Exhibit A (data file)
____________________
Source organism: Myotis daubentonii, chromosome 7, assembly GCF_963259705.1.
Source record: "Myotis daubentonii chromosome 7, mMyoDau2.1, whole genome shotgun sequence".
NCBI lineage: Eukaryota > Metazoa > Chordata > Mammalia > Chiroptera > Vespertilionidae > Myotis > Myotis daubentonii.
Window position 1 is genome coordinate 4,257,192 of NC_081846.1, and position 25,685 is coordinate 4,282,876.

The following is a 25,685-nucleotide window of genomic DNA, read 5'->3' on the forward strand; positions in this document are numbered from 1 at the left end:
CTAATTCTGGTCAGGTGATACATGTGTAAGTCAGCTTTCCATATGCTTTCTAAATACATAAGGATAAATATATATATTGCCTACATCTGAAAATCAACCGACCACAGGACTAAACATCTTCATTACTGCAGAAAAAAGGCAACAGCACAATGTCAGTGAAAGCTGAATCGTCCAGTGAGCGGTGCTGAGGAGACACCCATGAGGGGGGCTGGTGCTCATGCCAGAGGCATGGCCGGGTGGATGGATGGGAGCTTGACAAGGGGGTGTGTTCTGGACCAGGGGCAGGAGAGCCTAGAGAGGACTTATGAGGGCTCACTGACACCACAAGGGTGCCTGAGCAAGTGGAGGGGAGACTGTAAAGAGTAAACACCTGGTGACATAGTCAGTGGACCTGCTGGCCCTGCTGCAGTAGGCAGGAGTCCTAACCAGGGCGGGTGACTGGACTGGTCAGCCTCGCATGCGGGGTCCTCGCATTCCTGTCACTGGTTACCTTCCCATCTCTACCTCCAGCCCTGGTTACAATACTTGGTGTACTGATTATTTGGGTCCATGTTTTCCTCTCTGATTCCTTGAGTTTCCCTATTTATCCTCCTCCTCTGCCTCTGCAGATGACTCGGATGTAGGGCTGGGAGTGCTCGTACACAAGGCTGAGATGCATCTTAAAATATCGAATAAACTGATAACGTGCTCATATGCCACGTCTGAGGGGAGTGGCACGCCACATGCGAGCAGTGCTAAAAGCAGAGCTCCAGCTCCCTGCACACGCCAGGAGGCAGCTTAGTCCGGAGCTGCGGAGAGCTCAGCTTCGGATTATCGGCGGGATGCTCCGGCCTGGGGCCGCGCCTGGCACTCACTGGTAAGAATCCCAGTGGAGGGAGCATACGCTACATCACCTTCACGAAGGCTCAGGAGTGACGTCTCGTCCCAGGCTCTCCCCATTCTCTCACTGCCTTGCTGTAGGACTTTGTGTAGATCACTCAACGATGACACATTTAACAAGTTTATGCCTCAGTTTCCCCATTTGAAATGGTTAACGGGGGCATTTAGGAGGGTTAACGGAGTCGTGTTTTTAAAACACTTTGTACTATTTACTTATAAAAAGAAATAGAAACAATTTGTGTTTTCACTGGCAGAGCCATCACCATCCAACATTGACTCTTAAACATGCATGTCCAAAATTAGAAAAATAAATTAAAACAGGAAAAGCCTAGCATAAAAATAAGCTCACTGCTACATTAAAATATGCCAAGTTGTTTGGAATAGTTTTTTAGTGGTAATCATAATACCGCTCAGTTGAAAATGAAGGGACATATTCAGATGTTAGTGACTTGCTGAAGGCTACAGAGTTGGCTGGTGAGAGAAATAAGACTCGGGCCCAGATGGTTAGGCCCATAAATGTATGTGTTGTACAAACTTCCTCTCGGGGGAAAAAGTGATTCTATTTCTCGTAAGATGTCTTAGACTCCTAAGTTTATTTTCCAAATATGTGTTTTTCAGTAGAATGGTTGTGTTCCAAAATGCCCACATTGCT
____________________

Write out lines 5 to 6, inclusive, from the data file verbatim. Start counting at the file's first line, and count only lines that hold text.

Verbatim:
The following is a 25,685-nucleotide window of genomic DNA, read 5'->3' on the forward strand; positions in this document are numbered from 1 at the left end:
CTAATTCTGGTCAGGTGATACATGTGTAAGTCAGCTTTCCATATGCTTTCTAAATACATAAGGATAAATATATATATTGCCTACATCTGAAAATCAACCGACCACAGGACTAAACATCTTCATTACTGCAGAAAAAAGGCAACAGCACAATGTCAGTGAAAGCTGAATCGTCCAGTGAGCGGTGCTGAGGAGACACCCATGAGGGGGGCTGGTGCTCATGCCAGAGGCATGGCCGGGTGGATGGATGGGAGCTTGACAAGGGGGTGTGTTCTGGACCAGGGGCAGGAGAGCCTAGAGAGGACTTATGAGGGCTCACTGACACCACAAGGGTGCCTGAGCAAGTGGAGGGGAGACTGTAAAGAGTAAACACCTGGTGACATAGTCAGTGGACCTGCTGGCCCTGCTGCAGTAGGCAGGAGTCCTAACCAGGGCGGGTGACTGGACTGGTCAGCCTCGCATGCGGGGTCCTCGCATTCCTGTCACTGGTTACCTTCCCATCTCTACCTCCAGCCCTGGTTACAATACTTGGTGTACTGATTATTTGGGTCCATGTTTTCCTCTCTGATTCCTTGAGTTTCCCTATTTATCCTCCTCCTCTGCCTCTGCAGATGACTCGGATGTAGGGCTGGGAGTGCTCGTACACAAGGCTGAGATGCATCTTAAAATATCGAATAAACTGATAACGTGCTCATATGCCACGTCTGAGGGGAGTGGCACGCCACATGCGAGCAGTGCTAAAAGCAGAGCTCCAGCTCCCTGCACACGCCAGGAGGCAGCTTAGTCCGGAGCTGCGGAGAGCTCAGCTTCGGATTATCGGCGGGATGCTCCGGCCTGGGGCCGCGCCTGGCACTCACTGGTAAGAATCCCAGTGGAGGGAGCATACGCTACATCACCTTCACGAAGGCTCAGGAGTGACGTCTCGTCCCAGGCTCTCCCCATTCTCTCACTGCCTTGCTGTAGGACTTTGTGTAGATCACTCAACGATGACACATTTAACAAGTTTATGCCTCAGTTTCCCCATTTGAAATGGTTAACGGGGGCATTTAGGAGGGTTAACGGAGTCGTGTTTTTAAAACACTTTGTACTATTTACTTATAAAAAGAAATAGAAACAATTTGTGTTTTCACTGGCAGAGCCATCACCATCCAACATTGACTCTTAAACATGCATGTCCAAAATTAGAAAAATAAATTAAAACAGGAAAAGCCTAGCATAAAAATAAGCTCACTGCTACATTAAAATATGCCAAGTTGTTTGGAATAGTTTTTTAGTGGTAATCATAATACCGCTCAGTTGAAAATGAAGGGACATATTCAGATGTTAGTGACTTGCTGAAGGCTACAGAGTTGGCTGGTGAGAGAAATAAGACTCGGGCCCAGATGGTTAGGCCCATAAATGTATGTGTTGTACAAACTTCCTCTCGGGGGAAAAAGTGATTCTATTTCTCGTAAGATGTCTTAGACTCCTAAGTTTATTTTCCAAATATGTGTTTTTCAGTAGAATGGTTGTGTTCCAAAATGCCCACATTGCT